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The State of the US Beef Industry Through R-CALF'S Eyes

08 June 2009

The US cattle industry is contracting and its international market competitiveness has been weakened. Producers and consumers suffer at the hands of corporate industrialisation, but R-CALF USA believe it has developed a plan that will turn this whole situation around - Adam Anson reports for TheCattleSite.

In a presentation to the Honorable Kathleen Merrigan, Deputy Secretary, United States Department of Agriculture, R-CALF USA CEO, Bill Bullard, described the nation's beef sector as an industry in immediate need of solutions.

“In order to preserve the viability of the hundreds of thousands of remaining independent US cattle producers, USDA must first restore the integrity of the US cattle industry by restoring the health of our domestic cattle herd and the safety of the beef produced from our cattle," he said.

He also spoke of the the competitiveness of the industry. Highlighting the need for enforced antitrust laws, prohibition of anticompetitive practices.


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"Unless USDA makes the immediate fundamental changes that we are requesting, our cattle industry will lose its critical mass"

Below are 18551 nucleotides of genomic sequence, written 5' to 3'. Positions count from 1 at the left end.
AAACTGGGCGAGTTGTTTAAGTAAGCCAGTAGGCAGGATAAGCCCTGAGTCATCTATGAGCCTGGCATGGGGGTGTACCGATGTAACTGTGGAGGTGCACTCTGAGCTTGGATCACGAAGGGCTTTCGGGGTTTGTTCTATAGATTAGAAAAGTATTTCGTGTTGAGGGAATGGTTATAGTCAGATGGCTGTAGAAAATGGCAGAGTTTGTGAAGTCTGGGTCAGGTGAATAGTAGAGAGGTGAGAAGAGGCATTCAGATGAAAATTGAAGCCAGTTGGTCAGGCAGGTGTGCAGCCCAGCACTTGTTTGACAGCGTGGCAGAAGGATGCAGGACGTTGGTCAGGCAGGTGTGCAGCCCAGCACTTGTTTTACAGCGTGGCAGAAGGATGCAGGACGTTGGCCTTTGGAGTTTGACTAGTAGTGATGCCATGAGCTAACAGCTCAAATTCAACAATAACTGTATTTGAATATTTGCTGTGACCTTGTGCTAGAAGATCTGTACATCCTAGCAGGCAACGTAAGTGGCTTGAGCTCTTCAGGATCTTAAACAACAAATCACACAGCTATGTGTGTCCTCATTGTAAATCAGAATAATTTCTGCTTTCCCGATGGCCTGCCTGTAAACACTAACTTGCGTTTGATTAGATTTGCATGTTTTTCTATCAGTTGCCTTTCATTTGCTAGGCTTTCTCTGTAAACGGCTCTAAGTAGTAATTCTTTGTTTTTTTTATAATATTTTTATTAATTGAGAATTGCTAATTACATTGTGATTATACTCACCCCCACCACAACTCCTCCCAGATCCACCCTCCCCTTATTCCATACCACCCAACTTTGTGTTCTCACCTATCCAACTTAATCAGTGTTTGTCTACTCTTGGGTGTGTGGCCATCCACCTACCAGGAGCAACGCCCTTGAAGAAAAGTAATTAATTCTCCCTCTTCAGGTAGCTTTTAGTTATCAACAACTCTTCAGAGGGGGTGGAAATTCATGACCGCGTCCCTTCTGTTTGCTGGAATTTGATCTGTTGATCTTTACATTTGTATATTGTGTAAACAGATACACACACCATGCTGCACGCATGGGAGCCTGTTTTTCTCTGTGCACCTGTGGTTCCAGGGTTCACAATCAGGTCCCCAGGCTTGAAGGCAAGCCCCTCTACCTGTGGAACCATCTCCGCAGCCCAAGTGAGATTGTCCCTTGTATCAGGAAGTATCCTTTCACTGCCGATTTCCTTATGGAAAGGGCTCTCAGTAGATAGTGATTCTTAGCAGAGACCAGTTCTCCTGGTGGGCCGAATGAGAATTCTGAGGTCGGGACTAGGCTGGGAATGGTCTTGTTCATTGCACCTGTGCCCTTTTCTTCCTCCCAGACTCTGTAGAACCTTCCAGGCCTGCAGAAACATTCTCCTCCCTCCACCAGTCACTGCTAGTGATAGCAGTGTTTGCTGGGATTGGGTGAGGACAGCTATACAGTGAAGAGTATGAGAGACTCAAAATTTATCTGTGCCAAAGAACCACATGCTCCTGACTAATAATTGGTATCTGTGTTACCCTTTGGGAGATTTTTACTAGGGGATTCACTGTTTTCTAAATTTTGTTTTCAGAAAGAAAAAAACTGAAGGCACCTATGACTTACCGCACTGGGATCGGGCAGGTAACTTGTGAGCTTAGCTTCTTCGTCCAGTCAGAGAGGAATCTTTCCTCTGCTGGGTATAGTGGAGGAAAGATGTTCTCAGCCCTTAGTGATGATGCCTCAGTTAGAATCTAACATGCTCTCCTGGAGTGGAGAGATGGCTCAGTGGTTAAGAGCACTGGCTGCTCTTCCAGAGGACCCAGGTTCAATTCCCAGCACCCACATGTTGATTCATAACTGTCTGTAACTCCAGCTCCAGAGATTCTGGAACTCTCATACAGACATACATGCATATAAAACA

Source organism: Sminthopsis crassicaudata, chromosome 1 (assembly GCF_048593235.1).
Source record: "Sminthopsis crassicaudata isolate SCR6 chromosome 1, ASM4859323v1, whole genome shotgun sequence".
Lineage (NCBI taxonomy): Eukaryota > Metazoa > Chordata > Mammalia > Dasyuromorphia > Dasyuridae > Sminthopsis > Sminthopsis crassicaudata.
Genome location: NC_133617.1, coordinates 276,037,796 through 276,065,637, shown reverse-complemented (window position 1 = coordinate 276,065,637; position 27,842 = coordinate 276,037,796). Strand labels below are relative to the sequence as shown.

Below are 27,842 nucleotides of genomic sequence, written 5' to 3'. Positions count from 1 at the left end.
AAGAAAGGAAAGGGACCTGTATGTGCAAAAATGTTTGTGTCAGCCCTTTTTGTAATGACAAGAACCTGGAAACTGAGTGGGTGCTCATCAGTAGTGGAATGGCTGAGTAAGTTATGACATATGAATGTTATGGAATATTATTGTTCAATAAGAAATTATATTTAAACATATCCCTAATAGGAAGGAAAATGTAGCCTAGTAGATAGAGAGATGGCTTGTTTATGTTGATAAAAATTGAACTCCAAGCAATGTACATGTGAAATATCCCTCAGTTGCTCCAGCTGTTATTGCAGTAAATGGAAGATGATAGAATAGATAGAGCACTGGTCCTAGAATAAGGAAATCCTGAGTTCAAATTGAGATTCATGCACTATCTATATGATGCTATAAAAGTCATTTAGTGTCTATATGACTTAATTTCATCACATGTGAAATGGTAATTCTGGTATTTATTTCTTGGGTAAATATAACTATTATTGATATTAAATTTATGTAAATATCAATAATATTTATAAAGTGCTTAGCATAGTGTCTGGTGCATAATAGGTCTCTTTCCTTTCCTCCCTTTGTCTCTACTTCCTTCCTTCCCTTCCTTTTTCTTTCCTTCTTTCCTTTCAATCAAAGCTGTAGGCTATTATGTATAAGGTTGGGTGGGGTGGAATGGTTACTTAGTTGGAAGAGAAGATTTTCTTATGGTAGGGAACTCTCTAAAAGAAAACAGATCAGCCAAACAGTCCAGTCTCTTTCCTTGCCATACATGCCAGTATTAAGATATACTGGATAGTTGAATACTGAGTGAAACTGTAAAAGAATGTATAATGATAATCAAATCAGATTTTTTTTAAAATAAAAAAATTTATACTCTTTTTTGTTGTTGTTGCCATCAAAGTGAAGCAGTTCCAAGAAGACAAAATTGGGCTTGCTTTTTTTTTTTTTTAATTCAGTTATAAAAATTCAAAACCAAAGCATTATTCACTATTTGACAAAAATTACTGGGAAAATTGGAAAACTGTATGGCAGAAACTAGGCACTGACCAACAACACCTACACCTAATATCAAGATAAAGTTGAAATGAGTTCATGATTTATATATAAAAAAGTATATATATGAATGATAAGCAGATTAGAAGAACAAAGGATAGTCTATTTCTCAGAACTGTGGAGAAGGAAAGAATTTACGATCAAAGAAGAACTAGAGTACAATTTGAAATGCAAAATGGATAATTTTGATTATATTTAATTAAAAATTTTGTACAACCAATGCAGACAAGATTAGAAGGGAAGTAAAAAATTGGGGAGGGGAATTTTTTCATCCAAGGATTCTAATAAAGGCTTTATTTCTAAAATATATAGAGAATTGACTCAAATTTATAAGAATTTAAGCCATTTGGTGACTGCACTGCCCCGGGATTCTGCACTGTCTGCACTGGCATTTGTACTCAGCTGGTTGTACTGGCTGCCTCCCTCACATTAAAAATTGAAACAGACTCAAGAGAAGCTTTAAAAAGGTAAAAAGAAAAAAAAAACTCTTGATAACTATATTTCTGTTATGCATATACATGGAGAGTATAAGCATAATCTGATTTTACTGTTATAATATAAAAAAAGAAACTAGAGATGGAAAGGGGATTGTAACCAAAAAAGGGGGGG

R-CALF USA CEO Bill Bullard

Using statistics to describe the state of the current US cattle industry, Bullard showed that 88 per cent of all fed cattle in the US were slaughtered by only four beef packers. 2, 170 feedlots fed approximately 90 per cent of all fed cattle in 2008, whilst the remaining 80,000 farmer feeders fed only ten per cent.

In 2008, there were 956,500 remaining total cattle operations, including 757,000 beef cattle operations, but US cattle operations have been exiting the industry at a rate of 19,000 per year since 1996. In the same year corn overtook cattle to become the largest segment of US agriculture

Bullard's presentation argued, "US cattle prices have been broken for the past two decades." Using information collated by Dr. Robert Taylor, Auburn University, he showed that cattle prices have fallen consistently in the last twenty years, whilst retail beef prices have increased over the same period.

According to a data attained by the USDA Economic Research Service, US beef retail value has soared in this last twenty years, from just under 250 cents per pound in 1989 to just under 450 cents by January 1989. This marks a 200 cent rise in retail beef value. Over the same period the net farm value of cattle rose approximately 50 cents. In the last 5 years these prices have held steady around the 2 dollar mark - where they remain today.

According to R-CALF USA the result of these inadequate prices is a shrinking industry. Using figures gathered by USDA NASS, the presentation highlighted this fact by showing the decline in beef operations from 1998 (97,000) to 2008 (757,000). The US herd size has also shrunk over this period, but the numbers fluctuate much more severely. Still, the figures show a general trend of decline, falling to a low point in 2009 at roughly 95 million head of cattle. Over the last ten years the amount of beef produced from US cattle has remained stagnant between 24 and 25 billion pounds.

Feeder Returns vs Choice Beef Prices